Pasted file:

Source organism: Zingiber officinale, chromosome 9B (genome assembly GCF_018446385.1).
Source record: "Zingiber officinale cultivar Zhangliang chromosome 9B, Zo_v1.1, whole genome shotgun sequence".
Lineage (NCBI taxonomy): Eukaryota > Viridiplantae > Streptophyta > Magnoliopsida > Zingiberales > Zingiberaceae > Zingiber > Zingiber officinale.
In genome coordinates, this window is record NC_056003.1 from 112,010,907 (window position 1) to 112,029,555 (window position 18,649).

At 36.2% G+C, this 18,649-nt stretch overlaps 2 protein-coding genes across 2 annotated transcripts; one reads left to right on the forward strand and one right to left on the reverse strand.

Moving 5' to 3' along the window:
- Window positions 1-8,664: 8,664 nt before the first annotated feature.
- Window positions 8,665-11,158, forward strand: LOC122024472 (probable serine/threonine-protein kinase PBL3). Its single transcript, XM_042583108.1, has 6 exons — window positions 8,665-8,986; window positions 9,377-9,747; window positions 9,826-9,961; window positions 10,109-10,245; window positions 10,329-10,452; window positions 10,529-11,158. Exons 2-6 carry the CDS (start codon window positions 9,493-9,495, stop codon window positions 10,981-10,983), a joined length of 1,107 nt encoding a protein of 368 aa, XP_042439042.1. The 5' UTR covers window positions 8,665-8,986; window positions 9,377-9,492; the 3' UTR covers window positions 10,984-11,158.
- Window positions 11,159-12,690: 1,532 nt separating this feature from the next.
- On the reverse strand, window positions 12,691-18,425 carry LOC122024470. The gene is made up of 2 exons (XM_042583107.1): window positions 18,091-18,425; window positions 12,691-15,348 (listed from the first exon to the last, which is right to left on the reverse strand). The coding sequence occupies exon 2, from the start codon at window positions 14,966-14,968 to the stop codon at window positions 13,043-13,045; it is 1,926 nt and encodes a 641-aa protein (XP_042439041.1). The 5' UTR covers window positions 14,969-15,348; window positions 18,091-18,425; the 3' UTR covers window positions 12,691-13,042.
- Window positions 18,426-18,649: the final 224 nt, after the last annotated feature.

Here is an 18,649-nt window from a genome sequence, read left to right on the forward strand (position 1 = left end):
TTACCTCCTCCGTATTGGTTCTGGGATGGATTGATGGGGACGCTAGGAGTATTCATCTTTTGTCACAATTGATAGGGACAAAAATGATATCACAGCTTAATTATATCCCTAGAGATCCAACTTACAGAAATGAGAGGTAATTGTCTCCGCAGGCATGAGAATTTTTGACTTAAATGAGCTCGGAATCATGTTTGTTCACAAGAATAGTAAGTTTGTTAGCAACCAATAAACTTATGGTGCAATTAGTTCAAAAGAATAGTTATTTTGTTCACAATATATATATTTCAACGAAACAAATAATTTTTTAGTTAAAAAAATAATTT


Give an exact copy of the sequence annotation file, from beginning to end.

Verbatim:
Source organism: Zingiber officinale, chromosome 9B (genome assembly GCF_018446385.1).
Source record: "Zingiber officinale cultivar Zhangliang chromosome 9B, Zo_v1.1, whole genome shotgun sequence".
Lineage (NCBI taxonomy): Eukaryota > Viridiplantae > Streptophyta > Magnoliopsida > Zingiberales > Zingiberaceae > Zingiber > Zingiber officinale.
In genome coordinates, this window is record NC_056003.1 from 112,010,907 (window position 1) to 112,029,555 (window position 18,649).

At 36.2% G+C, this 18,649-nt stretch overlaps 2 protein-coding genes across 2 annotated transcripts; one reads left to right on the forward strand and one right to left on the reverse strand.

Moving 5' to 3' along the window:
- Window positions 1-8,664: 8,664 nt before the first annotated feature.
- Window positions 8,665-11,158, forward strand: LOC122024472 (probable serine/threonine-protein kinase PBL3). Its single transcript, XM_042583108.1, has 6 exons — window positions 8,665-8,986; window positions 9,377-9,747; window positions 9,826-9,961; window positions 10,109-10,245; window positions 10,329-10,452; window positions 10,529-11,158. Exons 2-6 carry the CDS (start codon window positions 9,493-9,495, stop codon window positions 10,981-10,983), a joined length of 1,107 nt encoding a protein of 368 aa, XP_042439042.1. The 5' UTR covers window positions 8,665-8,986; window positions 9,377-9,492; the 3' UTR covers window positions 10,984-11,158.
- Window positions 11,159-12,690: 1,532 nt separating this feature from the next.
- On the reverse strand, window positions 12,691-18,425 carry LOC122024470. The gene is made up of 2 exons (XM_042583107.1): window positions 18,091-18,425; window positions 12,691-15,348 (listed from the first exon to the last, which is right to left on the reverse strand). The coding sequence occupies exon 2, from the start codon at window positions 14,966-14,968 to the stop codon at window positions 13,043-13,045; it is 1,926 nt and encodes a 641-aa protein (XP_042439041.1). The 5' UTR covers window positions 14,969-15,348; window positions 18,091-18,425; the 3' UTR covers window positions 12,691-13,042.
- Window positions 18,426-18,649: the final 224 nt, after the last annotated feature.

Here is an 18,649-nt window from a genome sequence, read left to right on the forward strand (position 1 = left end):
TTACCTCCTCCGTATTGGTTCTGGGATGGATTGATGGGGACGCTAGGAGTATTCATCTTTTGTCACAATTGATAGGGACAAAAATGATATCACAGCTTAATTATATCCCTAGAGATCCAACTTACAGAAATGAGAGGTAATTGTCTCCGCAGGCATGAGAATTTTTGACTTAAATGAGCTCGGAATCATGTTTGTTCACAAGAATAGTAAGTTTGTTAGCAACCAATAAACTTATGGTGCAATTAGTTCAAAAGAATAGTTATTTTGTTCACAATATATATATTTCAACGAAACAAATAATTTTTTAGTTAAAAAAATAATTT